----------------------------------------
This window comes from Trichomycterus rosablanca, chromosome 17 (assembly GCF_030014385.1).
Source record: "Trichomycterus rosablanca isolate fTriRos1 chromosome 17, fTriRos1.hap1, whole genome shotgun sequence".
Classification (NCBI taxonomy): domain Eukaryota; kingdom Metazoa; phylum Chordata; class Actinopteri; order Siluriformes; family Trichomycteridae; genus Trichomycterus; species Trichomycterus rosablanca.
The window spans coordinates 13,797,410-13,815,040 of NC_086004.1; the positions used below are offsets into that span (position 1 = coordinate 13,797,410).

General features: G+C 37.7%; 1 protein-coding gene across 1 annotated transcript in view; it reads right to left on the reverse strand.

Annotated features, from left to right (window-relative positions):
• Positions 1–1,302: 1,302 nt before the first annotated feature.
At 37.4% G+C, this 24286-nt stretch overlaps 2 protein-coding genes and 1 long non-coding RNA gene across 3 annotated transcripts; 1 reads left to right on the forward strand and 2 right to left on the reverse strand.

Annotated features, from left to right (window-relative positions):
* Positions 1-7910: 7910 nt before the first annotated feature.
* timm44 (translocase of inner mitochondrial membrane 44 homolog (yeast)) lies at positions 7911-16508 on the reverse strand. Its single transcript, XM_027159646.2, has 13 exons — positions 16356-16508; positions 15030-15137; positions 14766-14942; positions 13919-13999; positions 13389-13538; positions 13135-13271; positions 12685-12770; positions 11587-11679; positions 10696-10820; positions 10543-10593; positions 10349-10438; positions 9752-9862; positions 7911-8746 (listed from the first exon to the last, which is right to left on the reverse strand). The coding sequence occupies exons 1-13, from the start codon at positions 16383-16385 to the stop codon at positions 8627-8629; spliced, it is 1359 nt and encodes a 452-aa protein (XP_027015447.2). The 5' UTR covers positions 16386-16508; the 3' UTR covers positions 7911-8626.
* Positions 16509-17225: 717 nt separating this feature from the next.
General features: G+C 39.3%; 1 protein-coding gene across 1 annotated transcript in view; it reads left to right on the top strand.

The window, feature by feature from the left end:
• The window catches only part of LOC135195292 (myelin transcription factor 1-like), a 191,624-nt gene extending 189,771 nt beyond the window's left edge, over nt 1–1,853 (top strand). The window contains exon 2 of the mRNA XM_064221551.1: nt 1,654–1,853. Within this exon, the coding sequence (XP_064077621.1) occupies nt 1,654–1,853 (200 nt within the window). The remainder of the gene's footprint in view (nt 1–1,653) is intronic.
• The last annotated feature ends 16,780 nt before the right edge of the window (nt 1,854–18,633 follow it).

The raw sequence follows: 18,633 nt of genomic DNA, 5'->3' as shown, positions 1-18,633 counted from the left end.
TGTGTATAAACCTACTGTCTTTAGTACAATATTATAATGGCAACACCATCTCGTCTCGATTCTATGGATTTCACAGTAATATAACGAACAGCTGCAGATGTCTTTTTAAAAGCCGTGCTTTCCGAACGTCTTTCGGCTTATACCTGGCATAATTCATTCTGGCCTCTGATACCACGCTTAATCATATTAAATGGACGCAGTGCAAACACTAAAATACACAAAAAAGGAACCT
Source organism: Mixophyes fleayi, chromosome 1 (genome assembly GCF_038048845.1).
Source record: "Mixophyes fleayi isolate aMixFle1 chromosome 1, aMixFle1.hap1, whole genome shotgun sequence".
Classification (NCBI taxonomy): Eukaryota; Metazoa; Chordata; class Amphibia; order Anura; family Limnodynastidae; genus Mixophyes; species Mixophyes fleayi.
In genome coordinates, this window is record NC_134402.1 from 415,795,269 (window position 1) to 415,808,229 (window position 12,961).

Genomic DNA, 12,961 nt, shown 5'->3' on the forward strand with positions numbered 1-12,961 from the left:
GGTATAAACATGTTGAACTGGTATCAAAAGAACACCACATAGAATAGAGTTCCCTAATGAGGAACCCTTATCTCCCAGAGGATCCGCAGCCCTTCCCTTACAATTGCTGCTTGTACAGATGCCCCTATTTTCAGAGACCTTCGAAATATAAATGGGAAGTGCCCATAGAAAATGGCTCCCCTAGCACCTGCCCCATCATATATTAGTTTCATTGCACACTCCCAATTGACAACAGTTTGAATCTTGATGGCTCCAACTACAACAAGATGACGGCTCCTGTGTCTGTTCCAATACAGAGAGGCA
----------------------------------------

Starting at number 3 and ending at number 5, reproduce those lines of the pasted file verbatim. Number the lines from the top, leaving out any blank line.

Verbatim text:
Classification (NCBI taxonomy): domain Eukaryota; kingdom Metazoa; phylum Chordata; class Actinopteri; order Siluriformes; family Trichomycteridae; genus Trichomycterus; species Trichomycterus rosablanca.
The window spans coordinates 13,797,410-13,815,040 of NC_086004.1; the positions used below are offsets into that span (position 1 = coordinate 13,797,410).

General features: G+C 37.7%; 1 protein-coding gene across 1 annotated transcript in view; it reads right to left on the reverse strand.